What You Pay
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What to Look For
Honda's Insight has a virtually peerless reliability record. Both What Car? and Which magazines awarded it the top spot in its class in their reliability surveys and owners are effusive about its sheer bombproof nature. There's actually very little to go wrong in the transmission and the electrics hold up very well. That means you can generally buy with confidence. The Insight isn't hard on tyres or other consumables, so just look out for kerb rash on the alloy wheels and supermarket car park dints in the bodywork. Don't be put off higher mileage cars either. Just about the only thing that does give out after serious mileage is the driver's seat cushion.
(approx based on a 2013 Insight) A headlamp for your Insight will set you back around £160 while an air conditioning compressor is £300. A starter motor is £120 while a set of front brake pads will set you back £50 a pair.
On the Road
With just 87bhp, a CVT automatic gearbox and a leisurely 0-60mph sprint of 12.5s, owners can attempt to drive as fast as they like but their efforts are likely to be thwarted. Eventually, drivers should get the aggression out of their systems and settle into the Insight's way of doing things. The central instrument read out is the key to all this. Drive in a relaxed manner, tickling the throttle underfoot like it were a giant over-ripe strawberry, and the dash glows in a calming green light. Get a bit over enthusiastic and the green hue fades, eventually turning blue if you're really getting carried away. At this point, you can picture the family of polar bears falling through the hole you've just made in the ice cap. Maintain a green approach and a little plant symbol illuminates on the Insight's display as a reward. It's possible to get up to five of these sprouts lit but you might need to fit a sail to achieve this. At the end of your journey, the car will give you an average rating to show how eco-friendly you've been.The model doesn't rely completely on sedating its drivers into an on-going battle of environmental one-upmanship against themselves. It also has Honda's clever IMA petrol/electric drivetrain to fall back on. The engine is a 1.3-litre unit based on the one in the Civic Hybrid and featuring a series of neat innovations. During deceleration, the cylinders are closed off by the VCM (Variable Cylinder Management) system to boost efficiency and numerous modifications have been made to reduce friction inside the engine. The petrol unit might only have 87bhp but it is assisted by a 14bhp electric motor driven by power from a bank of nickel hydride batteries under the boot floor. These are recharged by energy reclaimed from the wheels when braking or coasting.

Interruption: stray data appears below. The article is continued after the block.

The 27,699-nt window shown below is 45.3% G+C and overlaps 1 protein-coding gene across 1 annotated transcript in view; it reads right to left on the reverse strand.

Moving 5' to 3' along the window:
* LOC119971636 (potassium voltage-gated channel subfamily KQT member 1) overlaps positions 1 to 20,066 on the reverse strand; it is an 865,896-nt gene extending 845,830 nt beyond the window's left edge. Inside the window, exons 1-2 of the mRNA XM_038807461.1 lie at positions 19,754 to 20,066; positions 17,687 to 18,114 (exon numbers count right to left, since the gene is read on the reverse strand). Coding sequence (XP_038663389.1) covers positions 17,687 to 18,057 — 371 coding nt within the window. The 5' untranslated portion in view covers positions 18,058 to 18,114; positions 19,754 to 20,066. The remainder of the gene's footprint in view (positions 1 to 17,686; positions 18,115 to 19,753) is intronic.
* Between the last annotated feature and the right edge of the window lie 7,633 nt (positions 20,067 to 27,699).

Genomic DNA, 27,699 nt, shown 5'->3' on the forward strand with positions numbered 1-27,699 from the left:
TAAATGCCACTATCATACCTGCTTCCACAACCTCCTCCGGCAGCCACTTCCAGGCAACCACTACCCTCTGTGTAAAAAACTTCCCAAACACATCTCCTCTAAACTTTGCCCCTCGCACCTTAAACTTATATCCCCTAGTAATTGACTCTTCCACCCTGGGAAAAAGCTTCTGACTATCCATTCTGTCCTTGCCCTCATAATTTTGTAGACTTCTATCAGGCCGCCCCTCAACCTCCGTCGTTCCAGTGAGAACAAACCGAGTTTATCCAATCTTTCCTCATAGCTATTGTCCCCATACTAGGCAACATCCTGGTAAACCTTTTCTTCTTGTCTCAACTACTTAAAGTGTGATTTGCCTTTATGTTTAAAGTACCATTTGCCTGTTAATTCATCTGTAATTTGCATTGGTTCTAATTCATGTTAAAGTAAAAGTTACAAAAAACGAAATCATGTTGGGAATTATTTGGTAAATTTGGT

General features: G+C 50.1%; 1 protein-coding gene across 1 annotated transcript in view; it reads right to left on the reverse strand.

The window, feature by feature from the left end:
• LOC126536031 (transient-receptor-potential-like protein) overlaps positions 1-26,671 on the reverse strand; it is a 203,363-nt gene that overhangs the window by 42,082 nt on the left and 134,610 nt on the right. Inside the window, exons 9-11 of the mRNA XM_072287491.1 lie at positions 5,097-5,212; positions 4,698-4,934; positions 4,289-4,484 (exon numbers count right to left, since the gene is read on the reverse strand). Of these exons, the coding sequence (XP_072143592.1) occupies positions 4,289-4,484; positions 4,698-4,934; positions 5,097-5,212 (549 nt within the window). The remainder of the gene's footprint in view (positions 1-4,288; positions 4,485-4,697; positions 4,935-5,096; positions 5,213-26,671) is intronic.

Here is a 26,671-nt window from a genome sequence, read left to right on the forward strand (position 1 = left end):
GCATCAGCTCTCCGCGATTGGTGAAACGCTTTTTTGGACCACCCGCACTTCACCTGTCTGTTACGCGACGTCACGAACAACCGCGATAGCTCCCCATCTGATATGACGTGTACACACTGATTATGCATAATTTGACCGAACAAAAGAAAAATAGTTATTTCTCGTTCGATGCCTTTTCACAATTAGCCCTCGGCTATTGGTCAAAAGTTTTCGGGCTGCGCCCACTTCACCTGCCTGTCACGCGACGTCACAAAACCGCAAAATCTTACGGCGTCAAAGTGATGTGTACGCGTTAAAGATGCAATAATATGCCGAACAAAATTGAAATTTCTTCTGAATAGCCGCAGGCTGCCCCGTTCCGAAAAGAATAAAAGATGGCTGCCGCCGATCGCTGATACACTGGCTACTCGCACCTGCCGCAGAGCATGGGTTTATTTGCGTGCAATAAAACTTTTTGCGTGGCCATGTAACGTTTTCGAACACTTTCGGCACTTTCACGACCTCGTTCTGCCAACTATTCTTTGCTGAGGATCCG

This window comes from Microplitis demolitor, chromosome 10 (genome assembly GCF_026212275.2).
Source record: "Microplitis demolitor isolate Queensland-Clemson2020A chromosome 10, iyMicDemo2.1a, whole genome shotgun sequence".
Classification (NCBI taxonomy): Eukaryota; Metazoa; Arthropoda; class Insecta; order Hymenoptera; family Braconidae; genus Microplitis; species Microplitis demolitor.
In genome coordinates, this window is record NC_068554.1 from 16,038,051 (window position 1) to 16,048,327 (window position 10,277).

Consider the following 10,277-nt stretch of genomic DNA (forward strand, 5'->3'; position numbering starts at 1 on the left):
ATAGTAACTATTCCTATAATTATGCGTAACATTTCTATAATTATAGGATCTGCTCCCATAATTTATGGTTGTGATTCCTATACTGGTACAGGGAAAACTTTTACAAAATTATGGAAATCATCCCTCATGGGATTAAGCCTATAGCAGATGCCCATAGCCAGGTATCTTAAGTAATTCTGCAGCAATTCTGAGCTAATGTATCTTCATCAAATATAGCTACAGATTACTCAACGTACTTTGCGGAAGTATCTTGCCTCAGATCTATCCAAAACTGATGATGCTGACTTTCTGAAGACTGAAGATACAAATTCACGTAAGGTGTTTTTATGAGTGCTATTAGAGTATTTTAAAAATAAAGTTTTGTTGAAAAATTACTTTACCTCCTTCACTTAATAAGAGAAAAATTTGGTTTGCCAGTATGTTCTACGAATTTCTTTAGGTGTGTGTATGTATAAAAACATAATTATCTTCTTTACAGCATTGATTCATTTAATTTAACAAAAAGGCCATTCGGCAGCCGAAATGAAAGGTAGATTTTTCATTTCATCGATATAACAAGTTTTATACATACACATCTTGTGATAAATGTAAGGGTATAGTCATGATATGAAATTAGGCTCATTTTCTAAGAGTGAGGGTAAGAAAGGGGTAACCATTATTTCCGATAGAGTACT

The Honda Insight never did quite as well as it initially promised. Despite a perky start, it soon became apparent that there were any number of turbodiesel hatchbacks that could improve on the 61mpg fuel economy figure of the Honda and deliver better performance and a sharper steer while they were at it. That doesn't mean that you should dismiss it out of hand as a used proposition. Quite the opposite, in fact. The Insight is one of those cars that, if anything, makes more sense when used. It's more reliable than a typical turbodiesel, servicing costs are low and residual values have fallen off a bit of a cliff which makes it a real bargain. If you want a reliable and presentable hatch for city use and like the look of a hybrid, the Insight makes all kinds of sense.